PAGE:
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'Not a nice feeling' as Sweden seek to inflict World Cup pain on Spain

AFP
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'Not a nice feeling' as Sweden seek to inflict World Cup pain on Spain
Sweden's Sofia Jakobsson, Nathalie Bjorn and Amanda Ilestedt celebrate their team's victory after the end of the 2023 Women's World Cup quarter-final football match between Japan and Sweden at Eden Park in Auckland on August 11, 2023. Photo: Michael Bradley/AFP.

Sweden will feed off the hurt of numerous near-misses when they face Spain in the semi-finals of the Women's World Cup on Tuesday in Auckland.

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Sweden beat Japan 2-1 on Friday to reach their third semi-final in the last four World Cups, and their fifth overall, but they have never gone on to win the tournament.

Peter Gerhardsson's side were also semi-finalists at last year's European Championship and have been beaten finalists at the last two Olympics.

"We have had a lot of good results in recent tournaments so it is not a coincidence that we are in this situation and I think that it is time,"
Sweden's Chelsea midfielder Johanna Kaneryd told reporters on Sunday.

A year ago Sweden were blown away by England at the same stage of the Euro, losing 4-0 to the hosts, who went on to lift the trophy. If Sweden beat Spain at Eden Park they will face England or Australia in the final in Sydney next Sunday.

"That gave us a lot of experience, going into this World Cup knowing what you play for in a semi-final," said Nathalie Bjorn, the Everton player who has been part of a formidable Swedish back four at this tournament.

"That feeling that we had after England beat us 4-0 was not a nice feeling and I know that every individual in our team never wants to have that feeling again."

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Ilestedt for golden boot?

Sweden are ranked third in the world and have shown why, topping their group with three wins out of three before they defeated holders the United States on penalties in the last 16.

They then blew away Japan in the first hour of the quarter-final before surviving a late storm.

In Amanda Ilestedt they have an unlikely contender to win the golden boot. The Arsenal defender has scored four goals, more than any other player still at the tournament and one behind Japan's Hinata Miyazawa.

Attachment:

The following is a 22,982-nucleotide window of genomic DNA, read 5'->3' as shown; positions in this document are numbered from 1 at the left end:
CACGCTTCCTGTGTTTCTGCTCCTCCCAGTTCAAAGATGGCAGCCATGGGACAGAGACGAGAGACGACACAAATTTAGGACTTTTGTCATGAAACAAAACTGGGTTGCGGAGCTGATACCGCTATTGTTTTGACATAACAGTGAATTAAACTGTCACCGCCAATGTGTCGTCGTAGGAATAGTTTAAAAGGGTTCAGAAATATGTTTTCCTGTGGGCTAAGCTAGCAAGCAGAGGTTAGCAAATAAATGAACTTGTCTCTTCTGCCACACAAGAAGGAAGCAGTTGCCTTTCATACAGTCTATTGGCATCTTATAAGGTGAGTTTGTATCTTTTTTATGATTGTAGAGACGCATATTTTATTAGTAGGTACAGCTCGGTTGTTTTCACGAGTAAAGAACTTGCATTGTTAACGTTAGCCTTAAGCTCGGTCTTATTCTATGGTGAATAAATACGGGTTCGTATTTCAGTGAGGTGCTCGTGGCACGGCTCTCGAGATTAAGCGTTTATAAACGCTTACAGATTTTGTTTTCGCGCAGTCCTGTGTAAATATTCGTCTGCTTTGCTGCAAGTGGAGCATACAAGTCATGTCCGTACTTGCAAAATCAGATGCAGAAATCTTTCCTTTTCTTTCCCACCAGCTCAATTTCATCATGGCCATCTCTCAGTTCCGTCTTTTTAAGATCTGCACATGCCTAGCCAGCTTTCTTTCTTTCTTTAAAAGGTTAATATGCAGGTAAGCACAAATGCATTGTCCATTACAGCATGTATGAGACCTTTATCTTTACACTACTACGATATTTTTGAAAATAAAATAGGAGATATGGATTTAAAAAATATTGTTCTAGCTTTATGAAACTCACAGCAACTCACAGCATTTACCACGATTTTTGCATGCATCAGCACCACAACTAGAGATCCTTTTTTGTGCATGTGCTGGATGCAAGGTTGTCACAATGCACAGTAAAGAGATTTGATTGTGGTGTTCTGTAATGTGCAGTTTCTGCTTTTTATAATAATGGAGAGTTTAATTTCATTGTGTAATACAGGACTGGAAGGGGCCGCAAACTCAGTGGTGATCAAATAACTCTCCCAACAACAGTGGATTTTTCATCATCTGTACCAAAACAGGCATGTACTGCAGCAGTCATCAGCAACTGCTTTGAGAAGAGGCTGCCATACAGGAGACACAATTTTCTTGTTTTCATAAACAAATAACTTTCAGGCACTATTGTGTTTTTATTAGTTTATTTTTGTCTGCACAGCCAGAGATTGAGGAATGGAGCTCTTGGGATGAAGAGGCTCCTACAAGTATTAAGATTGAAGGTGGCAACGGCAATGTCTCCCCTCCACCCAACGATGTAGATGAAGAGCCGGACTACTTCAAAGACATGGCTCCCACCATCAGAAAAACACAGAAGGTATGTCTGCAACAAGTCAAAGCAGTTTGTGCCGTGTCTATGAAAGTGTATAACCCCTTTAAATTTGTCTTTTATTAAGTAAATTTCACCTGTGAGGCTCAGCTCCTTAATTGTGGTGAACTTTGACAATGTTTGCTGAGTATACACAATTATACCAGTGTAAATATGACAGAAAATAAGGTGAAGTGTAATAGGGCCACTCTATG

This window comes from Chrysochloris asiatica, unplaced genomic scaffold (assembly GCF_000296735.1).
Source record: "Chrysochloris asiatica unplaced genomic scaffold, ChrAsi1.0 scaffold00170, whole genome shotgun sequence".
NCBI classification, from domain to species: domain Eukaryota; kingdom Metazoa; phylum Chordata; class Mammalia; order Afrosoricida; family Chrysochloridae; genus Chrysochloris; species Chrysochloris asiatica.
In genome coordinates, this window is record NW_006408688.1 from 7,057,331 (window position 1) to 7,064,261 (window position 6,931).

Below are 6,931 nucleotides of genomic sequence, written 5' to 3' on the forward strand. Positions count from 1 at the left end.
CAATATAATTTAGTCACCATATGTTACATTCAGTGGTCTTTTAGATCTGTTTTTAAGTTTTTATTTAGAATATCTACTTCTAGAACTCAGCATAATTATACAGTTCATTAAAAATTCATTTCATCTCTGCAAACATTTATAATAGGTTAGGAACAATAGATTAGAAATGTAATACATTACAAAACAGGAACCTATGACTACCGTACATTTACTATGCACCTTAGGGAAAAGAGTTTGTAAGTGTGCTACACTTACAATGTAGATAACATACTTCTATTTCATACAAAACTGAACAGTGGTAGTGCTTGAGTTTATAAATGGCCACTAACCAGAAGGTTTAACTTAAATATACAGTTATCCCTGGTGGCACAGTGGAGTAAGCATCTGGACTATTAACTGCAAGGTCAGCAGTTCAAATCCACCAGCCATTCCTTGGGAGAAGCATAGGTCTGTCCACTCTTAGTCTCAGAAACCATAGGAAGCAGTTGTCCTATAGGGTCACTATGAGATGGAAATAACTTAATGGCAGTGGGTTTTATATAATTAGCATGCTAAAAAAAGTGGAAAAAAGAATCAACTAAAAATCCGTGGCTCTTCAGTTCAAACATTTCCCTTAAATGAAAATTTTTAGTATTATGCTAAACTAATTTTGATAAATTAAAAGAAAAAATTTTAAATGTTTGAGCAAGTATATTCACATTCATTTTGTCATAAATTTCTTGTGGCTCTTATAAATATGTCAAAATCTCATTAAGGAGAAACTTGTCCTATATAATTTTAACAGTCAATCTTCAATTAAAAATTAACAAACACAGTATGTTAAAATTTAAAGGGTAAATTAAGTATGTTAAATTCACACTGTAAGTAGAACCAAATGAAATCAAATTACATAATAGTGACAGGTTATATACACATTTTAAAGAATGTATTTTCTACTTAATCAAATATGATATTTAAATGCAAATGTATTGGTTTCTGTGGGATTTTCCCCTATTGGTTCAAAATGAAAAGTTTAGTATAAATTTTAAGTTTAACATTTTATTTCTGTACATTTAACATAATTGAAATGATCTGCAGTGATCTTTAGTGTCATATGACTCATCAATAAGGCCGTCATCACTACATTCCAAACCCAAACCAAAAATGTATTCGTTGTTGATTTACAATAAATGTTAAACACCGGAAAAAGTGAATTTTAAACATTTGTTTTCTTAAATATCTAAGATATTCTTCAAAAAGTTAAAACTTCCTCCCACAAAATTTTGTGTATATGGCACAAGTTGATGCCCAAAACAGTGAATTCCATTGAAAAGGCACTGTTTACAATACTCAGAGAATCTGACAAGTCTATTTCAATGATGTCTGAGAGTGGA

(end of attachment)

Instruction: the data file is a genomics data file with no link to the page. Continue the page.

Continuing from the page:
The only recent meeting between Spain and Sweden dates back to last October, when they drew 1-1 in a friendly in Cordoba.

That game was played just after 15 Spain players told their federation theyno longer wished to be considered for selection, principally out of unhappiness with coach Jorge Vilda.

He survived that rebellion to retain his job, and three of the rebels returned for the World Cup in full-back Ona Batlle, forward Mariona Caldentey and Aitana Bonmati, the brilliant midfielder who has been one of the tournament's best players.

"That is in the past now. It was a difficult situation for all of us but now we are all united and focused on our goal of reaching the final," midfielder Irene Guerrero said on Sunday.

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Barcelona factor

In contrast to Sweden's vast experience of this stage, it will be Spain's first World Cup semi-final.

Indeed, it is Spain's first semi-final appearance of any sort since the 1997 European Championship.

Their World Cup began in promising fashion as they eased to wins over Costa Rica and Zambia, but a 4-0 hammering by Japan suggested they had work to do.

They bounced back to thrash Switzerland 5-1 before edging out 2019 runners-up the Netherlands in the quarter-finals thanks to Salma Paralluelo's extra-time winner.

Spain's lack of experience at this stage of a major tournament is tempered by the fact so many members of their squad play for Barcelona, who have reached four UEFA Champions League finals in the last five years.

"They do have an advantage because it is the fifth time they have been in the semi-finals, but we have players who are experienced too, who have played in finals and other important matches," said Guerrero.

Spain will be without Oihane Hernandez as the full-back serves a suspension.

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